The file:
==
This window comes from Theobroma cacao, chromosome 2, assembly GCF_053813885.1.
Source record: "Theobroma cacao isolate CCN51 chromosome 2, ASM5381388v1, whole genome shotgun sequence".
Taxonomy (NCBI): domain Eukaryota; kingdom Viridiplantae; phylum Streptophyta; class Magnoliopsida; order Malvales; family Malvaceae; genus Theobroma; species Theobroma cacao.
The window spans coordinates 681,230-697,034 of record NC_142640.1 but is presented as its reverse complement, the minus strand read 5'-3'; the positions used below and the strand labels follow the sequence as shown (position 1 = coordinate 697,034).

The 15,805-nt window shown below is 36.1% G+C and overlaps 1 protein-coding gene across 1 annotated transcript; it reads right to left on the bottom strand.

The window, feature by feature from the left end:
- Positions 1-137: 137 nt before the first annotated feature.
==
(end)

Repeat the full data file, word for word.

This window comes from Theobroma cacao, chromosome 2, assembly GCF_053813885.1.
Source record: "Theobroma cacao isolate CCN51 chromosome 2, ASM5381388v1, whole genome shotgun sequence".
Taxonomy (NCBI): domain Eukaryota; kingdom Viridiplantae; phylum Streptophyta; class Magnoliopsida; order Malvales; family Malvaceae; genus Theobroma; species Theobroma cacao.
The window spans coordinates 681,230-697,034 of record NC_142640.1 but is presented as its reverse complement, the minus strand read 5'-3'; the positions used below and the strand labels follow the sequence as shown (position 1 = coordinate 697,034).

The 15,805-nt window shown below is 36.1% G+C and overlaps 1 protein-coding gene across 1 annotated transcript; it reads right to left on the bottom strand.

The window, feature by feature from the left end:
- Positions 1-137: 137 nt before the first annotated feature.